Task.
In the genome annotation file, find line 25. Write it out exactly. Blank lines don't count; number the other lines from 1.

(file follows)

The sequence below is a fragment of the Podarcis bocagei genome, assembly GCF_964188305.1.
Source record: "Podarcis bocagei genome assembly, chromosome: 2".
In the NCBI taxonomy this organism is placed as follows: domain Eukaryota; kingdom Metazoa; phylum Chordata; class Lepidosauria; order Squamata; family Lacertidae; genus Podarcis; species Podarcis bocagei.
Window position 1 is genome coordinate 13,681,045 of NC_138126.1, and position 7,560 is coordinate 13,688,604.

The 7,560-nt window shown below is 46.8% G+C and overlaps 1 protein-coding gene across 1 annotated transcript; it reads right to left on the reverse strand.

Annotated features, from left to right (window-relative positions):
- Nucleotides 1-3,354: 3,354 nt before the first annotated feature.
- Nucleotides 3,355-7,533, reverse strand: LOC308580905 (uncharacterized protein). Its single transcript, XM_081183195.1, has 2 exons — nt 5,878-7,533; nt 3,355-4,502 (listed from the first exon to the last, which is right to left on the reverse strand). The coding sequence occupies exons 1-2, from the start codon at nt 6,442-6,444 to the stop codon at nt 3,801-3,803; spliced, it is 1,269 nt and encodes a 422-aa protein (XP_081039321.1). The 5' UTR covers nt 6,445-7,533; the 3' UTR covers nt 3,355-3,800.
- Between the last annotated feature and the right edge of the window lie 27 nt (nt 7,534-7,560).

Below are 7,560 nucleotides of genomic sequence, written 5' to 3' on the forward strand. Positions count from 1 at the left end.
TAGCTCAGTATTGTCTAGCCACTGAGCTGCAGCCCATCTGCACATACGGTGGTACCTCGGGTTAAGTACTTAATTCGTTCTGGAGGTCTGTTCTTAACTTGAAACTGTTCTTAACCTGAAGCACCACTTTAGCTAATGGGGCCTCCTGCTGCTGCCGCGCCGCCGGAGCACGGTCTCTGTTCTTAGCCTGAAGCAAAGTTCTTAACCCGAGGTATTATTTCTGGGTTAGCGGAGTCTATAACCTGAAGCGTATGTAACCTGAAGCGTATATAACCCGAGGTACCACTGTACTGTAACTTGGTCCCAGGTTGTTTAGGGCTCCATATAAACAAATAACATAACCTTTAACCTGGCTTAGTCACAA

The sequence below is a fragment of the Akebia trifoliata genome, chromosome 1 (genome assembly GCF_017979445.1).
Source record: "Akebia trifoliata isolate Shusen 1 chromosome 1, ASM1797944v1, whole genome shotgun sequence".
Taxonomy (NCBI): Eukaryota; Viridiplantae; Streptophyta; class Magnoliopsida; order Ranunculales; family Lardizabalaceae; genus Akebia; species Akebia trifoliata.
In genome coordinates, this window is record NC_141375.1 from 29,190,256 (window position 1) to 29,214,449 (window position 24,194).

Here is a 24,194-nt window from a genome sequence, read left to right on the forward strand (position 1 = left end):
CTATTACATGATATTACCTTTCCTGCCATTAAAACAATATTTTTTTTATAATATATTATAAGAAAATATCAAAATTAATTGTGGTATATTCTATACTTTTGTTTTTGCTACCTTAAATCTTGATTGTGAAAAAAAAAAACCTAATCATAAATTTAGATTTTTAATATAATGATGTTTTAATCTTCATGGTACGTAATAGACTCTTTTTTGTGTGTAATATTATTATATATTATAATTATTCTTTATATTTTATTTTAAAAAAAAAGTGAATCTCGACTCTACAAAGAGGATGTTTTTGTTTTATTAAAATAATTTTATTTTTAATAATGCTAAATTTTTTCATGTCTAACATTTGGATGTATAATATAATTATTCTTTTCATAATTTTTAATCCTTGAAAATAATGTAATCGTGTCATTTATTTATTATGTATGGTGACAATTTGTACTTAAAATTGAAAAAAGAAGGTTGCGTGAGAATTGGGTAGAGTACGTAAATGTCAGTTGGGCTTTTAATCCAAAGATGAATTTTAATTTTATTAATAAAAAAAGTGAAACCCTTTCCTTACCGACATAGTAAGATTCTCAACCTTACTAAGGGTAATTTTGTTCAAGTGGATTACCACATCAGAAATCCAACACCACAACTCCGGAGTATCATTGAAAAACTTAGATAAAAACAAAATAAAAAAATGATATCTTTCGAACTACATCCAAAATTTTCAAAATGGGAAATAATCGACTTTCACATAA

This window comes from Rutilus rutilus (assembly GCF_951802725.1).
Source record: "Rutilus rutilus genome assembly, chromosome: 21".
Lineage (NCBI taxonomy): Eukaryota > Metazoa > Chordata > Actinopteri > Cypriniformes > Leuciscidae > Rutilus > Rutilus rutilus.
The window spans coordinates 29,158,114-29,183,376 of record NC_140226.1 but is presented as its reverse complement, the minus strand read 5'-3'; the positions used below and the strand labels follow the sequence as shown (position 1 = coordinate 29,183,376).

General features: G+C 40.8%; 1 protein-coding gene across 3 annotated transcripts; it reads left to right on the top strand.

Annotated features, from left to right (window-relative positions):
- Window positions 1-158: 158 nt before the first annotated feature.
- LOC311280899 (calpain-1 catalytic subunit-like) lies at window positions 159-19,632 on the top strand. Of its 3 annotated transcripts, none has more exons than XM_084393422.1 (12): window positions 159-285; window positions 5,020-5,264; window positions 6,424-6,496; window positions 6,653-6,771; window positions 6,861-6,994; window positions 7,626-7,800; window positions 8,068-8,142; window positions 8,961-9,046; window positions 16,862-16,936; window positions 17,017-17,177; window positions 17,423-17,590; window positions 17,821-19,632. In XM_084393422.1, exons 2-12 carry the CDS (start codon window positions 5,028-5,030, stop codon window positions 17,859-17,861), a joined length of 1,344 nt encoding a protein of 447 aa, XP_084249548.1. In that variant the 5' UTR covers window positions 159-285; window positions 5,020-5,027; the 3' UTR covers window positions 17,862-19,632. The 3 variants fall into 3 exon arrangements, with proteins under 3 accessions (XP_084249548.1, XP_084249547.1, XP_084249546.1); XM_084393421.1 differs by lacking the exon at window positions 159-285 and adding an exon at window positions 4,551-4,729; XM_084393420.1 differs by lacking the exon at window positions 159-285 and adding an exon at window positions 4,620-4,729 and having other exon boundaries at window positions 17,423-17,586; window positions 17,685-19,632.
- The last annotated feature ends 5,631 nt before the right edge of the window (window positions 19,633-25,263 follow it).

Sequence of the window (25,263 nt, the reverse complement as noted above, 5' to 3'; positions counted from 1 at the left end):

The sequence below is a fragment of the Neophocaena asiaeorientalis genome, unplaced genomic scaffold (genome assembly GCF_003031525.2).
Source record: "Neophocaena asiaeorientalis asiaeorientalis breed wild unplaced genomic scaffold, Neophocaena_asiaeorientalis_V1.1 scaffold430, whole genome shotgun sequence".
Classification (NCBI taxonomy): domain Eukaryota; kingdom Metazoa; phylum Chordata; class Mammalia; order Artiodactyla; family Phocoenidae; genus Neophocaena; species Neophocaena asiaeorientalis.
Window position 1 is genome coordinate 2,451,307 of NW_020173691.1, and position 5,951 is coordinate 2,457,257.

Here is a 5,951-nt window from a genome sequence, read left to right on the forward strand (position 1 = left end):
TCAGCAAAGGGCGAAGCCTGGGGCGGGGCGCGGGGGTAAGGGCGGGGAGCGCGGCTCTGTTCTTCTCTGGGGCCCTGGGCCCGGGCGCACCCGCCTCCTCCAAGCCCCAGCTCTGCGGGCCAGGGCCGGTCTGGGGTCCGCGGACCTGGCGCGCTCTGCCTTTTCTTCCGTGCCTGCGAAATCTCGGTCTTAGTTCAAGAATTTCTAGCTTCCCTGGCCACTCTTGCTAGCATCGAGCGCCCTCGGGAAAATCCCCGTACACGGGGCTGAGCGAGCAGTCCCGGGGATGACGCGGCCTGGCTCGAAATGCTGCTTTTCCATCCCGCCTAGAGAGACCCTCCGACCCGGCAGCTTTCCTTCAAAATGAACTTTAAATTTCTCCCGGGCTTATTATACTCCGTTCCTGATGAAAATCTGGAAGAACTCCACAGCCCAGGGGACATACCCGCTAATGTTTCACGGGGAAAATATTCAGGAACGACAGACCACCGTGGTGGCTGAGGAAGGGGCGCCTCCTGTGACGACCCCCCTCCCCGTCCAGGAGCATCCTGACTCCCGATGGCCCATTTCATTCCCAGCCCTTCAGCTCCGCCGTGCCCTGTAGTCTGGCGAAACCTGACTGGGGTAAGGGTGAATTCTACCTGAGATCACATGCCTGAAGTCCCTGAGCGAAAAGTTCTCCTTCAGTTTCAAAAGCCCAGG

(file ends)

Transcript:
- LOC311280899 (calpain-1 catalytic subunit-like) lies at window positions 159-19,632 on the top strand. Of its 3 annotated transcripts, none has more exons than XM_084393422.1 (12): window positions 159-285; window positions 5,020-5,264; window positions 6,424-6,496; window positions 6,653-6,771; window positions 6,861-6,994; window positions 7,626-7,800; window positions 8,068-8,142; window positions 8,961-9,046; window positions 16,862-16,936; window positions 17,017-17,177; window positions 17,423-17,590; window positions 17,821-19,632. In XM_084393422.1, exons 2-12 carry the CDS (start codon window positions 5,028-5,030, stop codon window positions 17,859-17,861), a joined length of 1,344 nt encoding a protein of 447 aa, XP_084249548.1. In that variant the 5' UTR covers window positions 159-285; window positions 5,020-5,027; the 3' UTR covers window positions 17,862-19,632. The 3 variants fall into 3 exon arrangements, with proteins under 3 accessions (XP_084249548.1, XP_084249547.1, XP_084249546.1); XM_084393421.1 differs by lacking the exon at window positions 159-285 and adding an exon at window positions 4,551-4,729; XM_084393420.1 differs by lacking the exon at window positions 159-285 and adding an exon at window positions 4,620-4,729 and having other exon boundaries at window positions 17,423-17,586; window positions 17,685-19,632.